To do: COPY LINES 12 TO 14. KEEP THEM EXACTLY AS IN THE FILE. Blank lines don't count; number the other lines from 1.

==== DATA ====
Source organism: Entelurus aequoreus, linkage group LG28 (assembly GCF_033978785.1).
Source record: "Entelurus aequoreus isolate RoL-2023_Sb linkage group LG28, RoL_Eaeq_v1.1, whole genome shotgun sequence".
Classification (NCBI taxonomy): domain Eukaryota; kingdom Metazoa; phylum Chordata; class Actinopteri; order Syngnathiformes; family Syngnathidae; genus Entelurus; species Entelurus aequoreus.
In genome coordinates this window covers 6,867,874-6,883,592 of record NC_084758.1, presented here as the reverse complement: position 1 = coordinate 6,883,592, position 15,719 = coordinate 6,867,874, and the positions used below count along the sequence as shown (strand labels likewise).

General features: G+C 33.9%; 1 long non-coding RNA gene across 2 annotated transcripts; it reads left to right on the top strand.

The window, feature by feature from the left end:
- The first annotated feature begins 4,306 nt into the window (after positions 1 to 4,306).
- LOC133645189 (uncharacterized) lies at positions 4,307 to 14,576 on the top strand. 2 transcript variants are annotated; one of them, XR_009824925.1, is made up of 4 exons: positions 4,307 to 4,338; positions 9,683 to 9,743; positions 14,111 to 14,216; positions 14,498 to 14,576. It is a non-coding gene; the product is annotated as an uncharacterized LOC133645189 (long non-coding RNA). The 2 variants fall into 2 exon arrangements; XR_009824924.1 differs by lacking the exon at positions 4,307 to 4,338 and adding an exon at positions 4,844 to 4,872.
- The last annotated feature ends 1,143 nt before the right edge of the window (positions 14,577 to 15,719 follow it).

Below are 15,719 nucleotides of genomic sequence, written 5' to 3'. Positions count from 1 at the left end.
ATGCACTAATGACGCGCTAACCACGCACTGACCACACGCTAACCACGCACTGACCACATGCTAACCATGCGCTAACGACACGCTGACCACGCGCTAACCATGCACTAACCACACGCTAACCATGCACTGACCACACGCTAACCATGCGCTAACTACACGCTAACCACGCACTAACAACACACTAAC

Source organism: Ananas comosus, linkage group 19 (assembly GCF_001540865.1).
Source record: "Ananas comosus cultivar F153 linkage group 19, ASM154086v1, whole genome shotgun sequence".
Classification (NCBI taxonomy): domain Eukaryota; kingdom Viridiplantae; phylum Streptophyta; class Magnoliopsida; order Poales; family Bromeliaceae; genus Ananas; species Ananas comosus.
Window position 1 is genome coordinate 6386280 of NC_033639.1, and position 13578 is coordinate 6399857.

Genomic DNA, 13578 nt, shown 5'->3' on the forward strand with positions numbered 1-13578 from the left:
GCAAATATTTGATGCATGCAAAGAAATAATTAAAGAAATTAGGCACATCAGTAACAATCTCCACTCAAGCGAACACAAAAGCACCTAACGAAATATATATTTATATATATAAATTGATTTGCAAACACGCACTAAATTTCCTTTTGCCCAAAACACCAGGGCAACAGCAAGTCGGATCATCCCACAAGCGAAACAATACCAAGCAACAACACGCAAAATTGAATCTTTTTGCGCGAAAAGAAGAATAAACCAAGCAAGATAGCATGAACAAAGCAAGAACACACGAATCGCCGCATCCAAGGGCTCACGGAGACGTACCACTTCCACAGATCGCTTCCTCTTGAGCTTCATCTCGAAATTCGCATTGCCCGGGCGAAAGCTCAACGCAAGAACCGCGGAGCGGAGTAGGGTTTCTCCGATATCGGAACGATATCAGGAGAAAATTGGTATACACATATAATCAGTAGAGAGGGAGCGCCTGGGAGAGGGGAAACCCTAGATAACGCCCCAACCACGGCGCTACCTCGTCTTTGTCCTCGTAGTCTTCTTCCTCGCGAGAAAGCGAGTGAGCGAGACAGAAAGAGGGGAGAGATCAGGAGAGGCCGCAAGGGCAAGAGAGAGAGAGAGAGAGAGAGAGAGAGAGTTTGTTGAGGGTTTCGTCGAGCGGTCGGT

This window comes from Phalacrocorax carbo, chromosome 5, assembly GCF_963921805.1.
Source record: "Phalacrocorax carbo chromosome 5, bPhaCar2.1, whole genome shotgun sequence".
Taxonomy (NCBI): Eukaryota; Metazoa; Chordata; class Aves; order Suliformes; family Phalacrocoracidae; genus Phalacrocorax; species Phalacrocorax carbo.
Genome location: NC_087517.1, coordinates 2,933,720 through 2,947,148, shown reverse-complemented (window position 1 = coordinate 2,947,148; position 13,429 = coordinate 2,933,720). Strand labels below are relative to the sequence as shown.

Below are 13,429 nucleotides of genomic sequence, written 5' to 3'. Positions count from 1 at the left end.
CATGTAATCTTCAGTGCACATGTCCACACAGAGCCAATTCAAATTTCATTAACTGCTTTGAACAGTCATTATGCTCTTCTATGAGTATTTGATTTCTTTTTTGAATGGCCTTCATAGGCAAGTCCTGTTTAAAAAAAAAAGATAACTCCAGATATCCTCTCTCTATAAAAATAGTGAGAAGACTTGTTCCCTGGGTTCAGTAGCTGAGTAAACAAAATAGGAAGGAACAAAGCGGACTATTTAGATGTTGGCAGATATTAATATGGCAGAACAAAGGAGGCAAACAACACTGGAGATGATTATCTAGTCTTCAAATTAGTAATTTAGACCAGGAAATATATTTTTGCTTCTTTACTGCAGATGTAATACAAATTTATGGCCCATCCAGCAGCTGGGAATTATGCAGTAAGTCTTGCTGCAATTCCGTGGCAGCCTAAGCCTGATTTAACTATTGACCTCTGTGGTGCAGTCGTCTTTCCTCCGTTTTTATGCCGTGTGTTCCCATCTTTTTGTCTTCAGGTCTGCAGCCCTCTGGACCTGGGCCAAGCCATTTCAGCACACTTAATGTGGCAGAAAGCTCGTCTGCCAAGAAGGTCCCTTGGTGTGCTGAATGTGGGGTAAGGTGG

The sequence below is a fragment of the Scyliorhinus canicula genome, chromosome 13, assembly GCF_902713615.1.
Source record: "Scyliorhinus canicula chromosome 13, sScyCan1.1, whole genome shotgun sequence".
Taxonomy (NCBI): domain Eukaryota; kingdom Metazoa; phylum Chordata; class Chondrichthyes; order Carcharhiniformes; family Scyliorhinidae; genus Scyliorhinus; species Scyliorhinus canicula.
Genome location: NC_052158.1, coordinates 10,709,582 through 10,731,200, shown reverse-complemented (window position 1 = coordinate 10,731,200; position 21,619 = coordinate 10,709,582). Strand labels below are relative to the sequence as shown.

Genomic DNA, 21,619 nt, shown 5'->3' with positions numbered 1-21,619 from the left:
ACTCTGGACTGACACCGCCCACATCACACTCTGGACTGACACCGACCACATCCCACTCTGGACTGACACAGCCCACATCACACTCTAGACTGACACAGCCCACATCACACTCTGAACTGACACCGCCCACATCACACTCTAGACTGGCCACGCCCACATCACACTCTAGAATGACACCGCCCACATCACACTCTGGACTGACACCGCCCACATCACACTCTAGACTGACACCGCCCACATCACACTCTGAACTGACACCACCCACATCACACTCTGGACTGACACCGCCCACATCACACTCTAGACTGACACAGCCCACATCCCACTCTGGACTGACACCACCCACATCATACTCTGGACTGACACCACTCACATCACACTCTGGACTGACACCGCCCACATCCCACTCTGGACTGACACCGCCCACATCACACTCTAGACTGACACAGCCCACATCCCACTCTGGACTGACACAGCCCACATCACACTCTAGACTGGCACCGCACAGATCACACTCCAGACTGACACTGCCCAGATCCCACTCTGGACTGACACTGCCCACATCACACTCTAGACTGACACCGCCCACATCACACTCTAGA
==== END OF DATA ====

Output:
Source organism: Ananas comosus, linkage group 19 (assembly GCF_001540865.1).
Source record: "Ananas comosus cultivar F153 linkage group 19, ASM154086v1, whole genome shotgun sequence".
Classification (NCBI taxonomy): domain Eukaryota; kingdom Viridiplantae; phylum Streptophyta; class Magnoliopsida; order Poales; family Bromeliaceae; genus Ananas; species Ananas comosus.